‘It’s magical – and important’: World Clydesdale Show held in Scotland for the first time in history

  • The World Clydesdale Show was held in Scotland — and in Europe – for the first time in its history.

    The four-day show took place at P&J Arena in Aberdeen from 20-23 October 2022.

    “It’s incredibly magical to be holding this in Scotland – and it’s also really important,” said World Clydesdale Show chief executive Ailsa Clark. “We want to keep our breed going, and to have the show brought to the home of the Clydesdale has been a huge achievement. It would not have been possible without the support of all of the committee and sponsors. We hope the show could return to Scotland again in 2027.”

    The overall supreme world champion was crowned on the final day of competition, and the title went to Jim Greenhill’s two-year-old Tulloes Emily, handled by Jim’s daughter Louise. Judges Alistair Christie and Randy Robertson agreed the home-bred filly by Arradoul Balvenie out of Tulloes Lady Jane – who was crowned overall female champion earlier in the day – was the cream of the crop.

    Tulloes Emily, overall 2022 supreme world champion

    “She’s exactly what you want to see in the breed. She fills the eye from nose to tail, she’s correct, has long, silky hair, beautiful action and just oozes breed character,” said Alistair.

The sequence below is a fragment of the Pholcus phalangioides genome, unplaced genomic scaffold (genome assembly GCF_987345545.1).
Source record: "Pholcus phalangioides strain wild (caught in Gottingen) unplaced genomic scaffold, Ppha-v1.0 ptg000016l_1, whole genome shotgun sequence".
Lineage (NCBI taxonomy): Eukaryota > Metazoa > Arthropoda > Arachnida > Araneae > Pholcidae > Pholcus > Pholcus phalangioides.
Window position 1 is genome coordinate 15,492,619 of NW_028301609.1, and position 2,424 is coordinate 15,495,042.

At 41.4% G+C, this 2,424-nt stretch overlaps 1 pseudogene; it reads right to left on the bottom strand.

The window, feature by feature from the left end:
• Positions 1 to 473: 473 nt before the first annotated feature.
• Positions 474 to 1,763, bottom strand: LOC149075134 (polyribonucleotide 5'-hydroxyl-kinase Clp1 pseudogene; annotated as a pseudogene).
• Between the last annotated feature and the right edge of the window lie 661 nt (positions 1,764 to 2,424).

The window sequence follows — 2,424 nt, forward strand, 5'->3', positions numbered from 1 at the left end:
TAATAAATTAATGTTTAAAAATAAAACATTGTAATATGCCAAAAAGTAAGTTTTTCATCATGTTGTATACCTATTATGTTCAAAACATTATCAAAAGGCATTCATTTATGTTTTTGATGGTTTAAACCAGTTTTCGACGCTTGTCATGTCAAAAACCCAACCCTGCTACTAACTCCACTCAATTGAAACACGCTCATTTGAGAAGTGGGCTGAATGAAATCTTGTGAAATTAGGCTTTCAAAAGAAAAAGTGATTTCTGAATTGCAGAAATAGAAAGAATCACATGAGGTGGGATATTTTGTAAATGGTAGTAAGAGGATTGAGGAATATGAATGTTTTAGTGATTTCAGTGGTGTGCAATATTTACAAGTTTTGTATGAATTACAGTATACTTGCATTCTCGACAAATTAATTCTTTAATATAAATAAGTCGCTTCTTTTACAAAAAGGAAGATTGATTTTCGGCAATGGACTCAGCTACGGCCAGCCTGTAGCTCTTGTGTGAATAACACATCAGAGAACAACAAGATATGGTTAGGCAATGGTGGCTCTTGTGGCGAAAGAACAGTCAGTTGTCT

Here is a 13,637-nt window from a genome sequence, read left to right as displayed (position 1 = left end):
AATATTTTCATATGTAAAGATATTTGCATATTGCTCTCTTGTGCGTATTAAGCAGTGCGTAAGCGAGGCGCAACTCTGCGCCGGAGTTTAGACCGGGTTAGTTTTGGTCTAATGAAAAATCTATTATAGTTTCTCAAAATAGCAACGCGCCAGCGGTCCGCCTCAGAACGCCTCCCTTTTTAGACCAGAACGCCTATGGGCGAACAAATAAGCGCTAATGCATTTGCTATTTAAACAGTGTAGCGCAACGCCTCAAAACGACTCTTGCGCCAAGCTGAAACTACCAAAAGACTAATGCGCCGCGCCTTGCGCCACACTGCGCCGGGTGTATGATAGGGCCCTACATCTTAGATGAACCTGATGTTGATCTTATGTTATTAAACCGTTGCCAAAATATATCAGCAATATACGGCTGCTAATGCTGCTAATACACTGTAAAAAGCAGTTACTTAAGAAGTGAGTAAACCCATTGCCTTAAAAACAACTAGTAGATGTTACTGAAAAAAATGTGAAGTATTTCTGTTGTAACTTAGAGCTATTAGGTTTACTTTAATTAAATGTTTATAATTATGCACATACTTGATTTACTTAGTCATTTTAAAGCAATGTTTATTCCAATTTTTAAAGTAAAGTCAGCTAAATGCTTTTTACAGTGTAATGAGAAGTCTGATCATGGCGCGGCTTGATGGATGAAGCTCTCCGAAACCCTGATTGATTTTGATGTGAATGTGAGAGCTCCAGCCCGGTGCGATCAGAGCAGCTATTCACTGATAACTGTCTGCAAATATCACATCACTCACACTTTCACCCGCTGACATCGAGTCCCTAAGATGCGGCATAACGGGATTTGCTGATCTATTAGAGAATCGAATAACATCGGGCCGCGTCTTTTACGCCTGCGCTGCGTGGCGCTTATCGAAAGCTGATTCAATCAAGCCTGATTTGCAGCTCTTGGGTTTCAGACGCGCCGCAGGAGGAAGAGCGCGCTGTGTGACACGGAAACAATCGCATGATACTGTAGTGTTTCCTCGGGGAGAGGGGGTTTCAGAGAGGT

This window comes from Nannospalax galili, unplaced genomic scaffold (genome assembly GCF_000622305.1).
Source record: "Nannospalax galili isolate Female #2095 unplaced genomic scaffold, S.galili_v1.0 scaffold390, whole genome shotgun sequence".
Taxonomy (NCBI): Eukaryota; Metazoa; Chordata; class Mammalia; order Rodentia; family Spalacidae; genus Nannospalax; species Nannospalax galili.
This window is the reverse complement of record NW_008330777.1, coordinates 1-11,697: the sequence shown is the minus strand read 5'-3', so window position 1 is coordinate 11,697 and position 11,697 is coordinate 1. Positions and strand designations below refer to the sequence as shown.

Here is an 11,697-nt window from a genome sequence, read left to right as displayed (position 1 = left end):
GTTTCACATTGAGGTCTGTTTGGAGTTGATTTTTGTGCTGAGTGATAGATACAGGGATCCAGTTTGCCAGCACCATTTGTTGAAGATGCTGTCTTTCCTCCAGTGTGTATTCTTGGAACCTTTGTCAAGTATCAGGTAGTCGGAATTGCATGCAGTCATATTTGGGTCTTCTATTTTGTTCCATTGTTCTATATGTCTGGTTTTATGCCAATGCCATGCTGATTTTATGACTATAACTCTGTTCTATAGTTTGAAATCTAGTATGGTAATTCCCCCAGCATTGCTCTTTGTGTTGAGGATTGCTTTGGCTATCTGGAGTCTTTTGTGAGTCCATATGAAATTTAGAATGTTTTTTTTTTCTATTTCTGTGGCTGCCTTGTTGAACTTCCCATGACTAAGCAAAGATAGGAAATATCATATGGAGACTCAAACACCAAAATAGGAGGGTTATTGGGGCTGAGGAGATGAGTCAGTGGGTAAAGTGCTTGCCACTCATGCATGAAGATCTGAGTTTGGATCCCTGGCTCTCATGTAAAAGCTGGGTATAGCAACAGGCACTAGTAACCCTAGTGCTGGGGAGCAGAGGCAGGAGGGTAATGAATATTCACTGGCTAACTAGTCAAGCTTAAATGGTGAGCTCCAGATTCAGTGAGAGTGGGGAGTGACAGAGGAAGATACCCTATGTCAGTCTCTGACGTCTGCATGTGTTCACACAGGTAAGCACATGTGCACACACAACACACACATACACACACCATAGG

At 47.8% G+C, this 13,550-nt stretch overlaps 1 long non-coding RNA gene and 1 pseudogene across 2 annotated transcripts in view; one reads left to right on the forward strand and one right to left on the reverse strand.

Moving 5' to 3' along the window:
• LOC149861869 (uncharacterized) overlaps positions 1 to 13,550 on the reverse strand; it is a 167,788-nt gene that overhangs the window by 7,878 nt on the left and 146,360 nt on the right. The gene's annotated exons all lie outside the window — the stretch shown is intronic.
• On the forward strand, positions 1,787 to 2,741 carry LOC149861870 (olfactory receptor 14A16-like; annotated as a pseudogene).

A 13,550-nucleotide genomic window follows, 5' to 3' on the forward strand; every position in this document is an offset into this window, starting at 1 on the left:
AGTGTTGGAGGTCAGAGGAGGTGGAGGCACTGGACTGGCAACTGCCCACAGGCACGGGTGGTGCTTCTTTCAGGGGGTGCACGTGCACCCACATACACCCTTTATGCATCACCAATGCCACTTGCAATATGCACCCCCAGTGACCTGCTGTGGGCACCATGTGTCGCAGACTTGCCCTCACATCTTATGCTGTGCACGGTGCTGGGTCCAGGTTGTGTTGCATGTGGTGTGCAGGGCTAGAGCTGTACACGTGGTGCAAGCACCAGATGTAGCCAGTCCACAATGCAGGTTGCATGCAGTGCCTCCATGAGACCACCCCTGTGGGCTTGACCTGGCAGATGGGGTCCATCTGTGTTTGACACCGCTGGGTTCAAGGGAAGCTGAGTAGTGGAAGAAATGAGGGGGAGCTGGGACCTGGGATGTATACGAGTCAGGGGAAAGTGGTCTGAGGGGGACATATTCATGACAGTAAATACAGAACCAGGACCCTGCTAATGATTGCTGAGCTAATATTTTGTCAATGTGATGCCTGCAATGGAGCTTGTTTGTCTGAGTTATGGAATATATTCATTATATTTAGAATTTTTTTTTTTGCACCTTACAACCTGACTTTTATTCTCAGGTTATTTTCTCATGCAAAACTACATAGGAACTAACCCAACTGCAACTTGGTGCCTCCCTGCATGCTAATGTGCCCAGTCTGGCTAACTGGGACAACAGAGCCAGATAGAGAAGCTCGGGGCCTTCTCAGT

The overall female reserve spot went to long-term breeder Ronnie Black’s nine-year-old Collessie Jennifer, shown by Ronnie’s son Peter.

    “It’s been a fantastic show and a great advert for our rare breed,” said Peter.

    Isla Miller and her father Brian Bisset’s 10-year-old Stobilee Zac lifted the supreme ridden championship title ahead of six other champions, after a fantastic week where Isla and Zac won the open ridden class and took the ridden championship. The former Horse of the Year Show reserve heavy horse champion also won the dressage under Katie Common.

    “He loves being in the ring; he’s a showman. He likes people looking at him,” said Isla. “I didn’t come here with any expectations, I thought we’ll go and have a nice time and now here we are, supreme ridden. I’m over the moon, I couldn’t ask for any more.”

    The stallion title went to Willow Way Swiper, who was also crowned the best rest-of-the-world-bred horse for Ron Brewster, John Anderson and Helen Carr. Paul and Matthew Bedford’s junior colt champion Thorpe Hill Quick Flash was named overall stallion reserve.

    Father and son Paul and Matthew Bedford also took home the champion gelding honours and best European-bred horse, with Thorpe Hill Roy, by Colessie Proclaimer. The Tennant family’s West Forth Solo, by Muirton Sabre, was reserve champion gelding.

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